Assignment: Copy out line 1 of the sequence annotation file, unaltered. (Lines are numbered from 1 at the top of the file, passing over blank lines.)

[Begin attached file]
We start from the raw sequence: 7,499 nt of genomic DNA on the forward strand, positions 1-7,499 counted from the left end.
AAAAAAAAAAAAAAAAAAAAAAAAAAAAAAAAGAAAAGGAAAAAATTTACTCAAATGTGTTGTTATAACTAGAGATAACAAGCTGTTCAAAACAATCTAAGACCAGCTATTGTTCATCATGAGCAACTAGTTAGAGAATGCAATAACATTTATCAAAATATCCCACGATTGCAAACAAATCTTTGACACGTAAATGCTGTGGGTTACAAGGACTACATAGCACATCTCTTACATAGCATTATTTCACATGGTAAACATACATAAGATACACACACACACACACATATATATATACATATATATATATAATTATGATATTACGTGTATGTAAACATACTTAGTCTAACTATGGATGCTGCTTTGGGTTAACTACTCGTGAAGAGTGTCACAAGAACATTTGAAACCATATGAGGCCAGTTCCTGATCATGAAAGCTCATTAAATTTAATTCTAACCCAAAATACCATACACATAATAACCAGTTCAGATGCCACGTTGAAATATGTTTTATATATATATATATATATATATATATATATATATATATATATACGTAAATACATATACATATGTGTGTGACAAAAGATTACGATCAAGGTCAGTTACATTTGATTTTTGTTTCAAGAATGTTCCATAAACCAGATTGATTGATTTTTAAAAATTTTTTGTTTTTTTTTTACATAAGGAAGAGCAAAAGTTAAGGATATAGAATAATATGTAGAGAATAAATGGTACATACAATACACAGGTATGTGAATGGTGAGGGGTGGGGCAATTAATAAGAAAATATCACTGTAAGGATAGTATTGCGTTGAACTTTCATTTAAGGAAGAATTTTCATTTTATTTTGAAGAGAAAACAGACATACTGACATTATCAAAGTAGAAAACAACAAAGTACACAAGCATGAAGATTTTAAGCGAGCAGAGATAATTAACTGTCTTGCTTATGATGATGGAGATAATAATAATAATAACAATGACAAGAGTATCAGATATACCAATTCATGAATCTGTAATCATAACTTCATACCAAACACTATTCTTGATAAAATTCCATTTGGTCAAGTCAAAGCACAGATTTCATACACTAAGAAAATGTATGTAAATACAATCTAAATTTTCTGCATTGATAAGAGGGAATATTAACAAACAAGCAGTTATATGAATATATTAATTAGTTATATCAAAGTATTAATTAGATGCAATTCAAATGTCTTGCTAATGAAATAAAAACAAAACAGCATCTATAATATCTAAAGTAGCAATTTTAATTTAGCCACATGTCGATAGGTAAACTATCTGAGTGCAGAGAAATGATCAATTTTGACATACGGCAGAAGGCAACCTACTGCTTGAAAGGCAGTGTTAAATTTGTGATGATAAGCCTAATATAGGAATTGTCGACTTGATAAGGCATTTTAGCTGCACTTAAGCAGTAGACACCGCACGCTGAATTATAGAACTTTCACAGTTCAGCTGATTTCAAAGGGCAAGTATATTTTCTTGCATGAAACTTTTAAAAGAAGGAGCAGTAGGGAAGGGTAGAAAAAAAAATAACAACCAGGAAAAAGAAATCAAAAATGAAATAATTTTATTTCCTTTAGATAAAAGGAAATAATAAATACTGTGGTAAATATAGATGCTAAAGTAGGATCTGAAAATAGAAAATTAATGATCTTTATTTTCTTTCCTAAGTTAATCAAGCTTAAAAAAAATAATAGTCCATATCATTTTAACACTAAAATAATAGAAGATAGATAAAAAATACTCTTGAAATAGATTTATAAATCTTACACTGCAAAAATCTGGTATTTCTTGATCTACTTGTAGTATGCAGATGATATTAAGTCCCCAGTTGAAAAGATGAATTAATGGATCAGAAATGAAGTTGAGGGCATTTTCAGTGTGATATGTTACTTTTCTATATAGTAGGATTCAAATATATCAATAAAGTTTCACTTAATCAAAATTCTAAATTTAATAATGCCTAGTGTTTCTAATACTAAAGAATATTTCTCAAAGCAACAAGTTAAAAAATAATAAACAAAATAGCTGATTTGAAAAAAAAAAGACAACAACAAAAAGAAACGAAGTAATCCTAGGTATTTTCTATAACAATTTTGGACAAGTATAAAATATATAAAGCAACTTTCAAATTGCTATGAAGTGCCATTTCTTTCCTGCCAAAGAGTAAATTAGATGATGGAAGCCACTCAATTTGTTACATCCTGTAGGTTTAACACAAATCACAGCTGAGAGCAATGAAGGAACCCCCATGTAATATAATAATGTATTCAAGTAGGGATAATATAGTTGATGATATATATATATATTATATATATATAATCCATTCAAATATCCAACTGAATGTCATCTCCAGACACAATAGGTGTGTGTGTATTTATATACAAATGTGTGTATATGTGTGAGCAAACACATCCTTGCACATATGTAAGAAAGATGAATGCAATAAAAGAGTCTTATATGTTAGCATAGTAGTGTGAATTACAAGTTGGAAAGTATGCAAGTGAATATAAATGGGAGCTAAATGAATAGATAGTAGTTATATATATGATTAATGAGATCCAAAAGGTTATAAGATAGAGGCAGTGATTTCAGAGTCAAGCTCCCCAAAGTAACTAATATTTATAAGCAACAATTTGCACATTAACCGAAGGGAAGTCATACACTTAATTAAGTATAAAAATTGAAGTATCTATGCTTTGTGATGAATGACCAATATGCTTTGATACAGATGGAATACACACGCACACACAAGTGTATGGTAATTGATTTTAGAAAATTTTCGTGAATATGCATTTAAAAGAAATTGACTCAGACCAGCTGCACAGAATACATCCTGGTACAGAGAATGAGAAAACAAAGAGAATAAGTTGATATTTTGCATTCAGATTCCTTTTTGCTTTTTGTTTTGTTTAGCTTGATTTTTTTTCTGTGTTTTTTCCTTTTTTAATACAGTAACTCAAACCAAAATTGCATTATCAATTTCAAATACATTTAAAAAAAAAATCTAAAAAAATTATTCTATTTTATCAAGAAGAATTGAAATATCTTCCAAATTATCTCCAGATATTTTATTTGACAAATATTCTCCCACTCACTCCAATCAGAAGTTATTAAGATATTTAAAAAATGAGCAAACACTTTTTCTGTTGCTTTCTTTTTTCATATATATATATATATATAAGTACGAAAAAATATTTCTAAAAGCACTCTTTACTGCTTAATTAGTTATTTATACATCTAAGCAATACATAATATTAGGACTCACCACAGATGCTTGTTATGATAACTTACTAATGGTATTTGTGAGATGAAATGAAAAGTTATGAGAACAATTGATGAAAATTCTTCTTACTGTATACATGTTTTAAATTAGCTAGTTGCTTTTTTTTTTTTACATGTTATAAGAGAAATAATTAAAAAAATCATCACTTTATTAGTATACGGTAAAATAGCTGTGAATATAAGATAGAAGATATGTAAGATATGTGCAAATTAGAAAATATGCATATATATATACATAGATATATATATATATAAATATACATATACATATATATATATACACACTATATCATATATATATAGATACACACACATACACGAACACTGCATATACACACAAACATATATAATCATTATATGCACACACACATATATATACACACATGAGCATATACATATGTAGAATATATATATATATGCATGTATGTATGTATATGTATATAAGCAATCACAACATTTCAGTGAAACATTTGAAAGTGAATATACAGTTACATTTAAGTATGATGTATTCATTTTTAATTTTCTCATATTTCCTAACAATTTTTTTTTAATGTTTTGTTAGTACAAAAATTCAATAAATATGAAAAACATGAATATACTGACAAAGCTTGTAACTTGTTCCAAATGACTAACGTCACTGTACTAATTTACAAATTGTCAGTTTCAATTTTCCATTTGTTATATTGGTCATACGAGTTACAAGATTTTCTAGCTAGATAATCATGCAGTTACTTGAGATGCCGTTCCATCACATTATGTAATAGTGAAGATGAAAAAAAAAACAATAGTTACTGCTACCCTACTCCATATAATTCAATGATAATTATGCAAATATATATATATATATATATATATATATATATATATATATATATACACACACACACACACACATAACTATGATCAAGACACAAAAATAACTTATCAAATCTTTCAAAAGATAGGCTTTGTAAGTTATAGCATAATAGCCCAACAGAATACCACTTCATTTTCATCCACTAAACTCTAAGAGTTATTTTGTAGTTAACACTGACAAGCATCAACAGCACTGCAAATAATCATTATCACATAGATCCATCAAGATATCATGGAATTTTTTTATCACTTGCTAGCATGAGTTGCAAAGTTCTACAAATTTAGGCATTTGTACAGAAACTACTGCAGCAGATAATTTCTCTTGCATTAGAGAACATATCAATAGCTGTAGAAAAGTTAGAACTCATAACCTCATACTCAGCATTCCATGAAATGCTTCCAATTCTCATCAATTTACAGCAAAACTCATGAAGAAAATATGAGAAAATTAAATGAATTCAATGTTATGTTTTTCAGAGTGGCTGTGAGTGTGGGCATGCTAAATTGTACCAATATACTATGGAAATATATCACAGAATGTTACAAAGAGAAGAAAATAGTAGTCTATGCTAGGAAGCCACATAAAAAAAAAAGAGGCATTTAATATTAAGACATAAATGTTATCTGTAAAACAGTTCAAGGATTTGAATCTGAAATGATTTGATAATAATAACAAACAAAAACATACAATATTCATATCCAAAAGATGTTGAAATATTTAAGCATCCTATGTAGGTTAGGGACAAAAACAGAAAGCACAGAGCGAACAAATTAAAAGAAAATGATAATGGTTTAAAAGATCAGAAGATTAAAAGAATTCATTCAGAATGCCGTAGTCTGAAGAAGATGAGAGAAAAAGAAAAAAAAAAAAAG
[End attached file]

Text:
We start from the raw sequence: 7,499 nt of genomic DNA on the forward strand, positions 1-7,499 counted from the left end.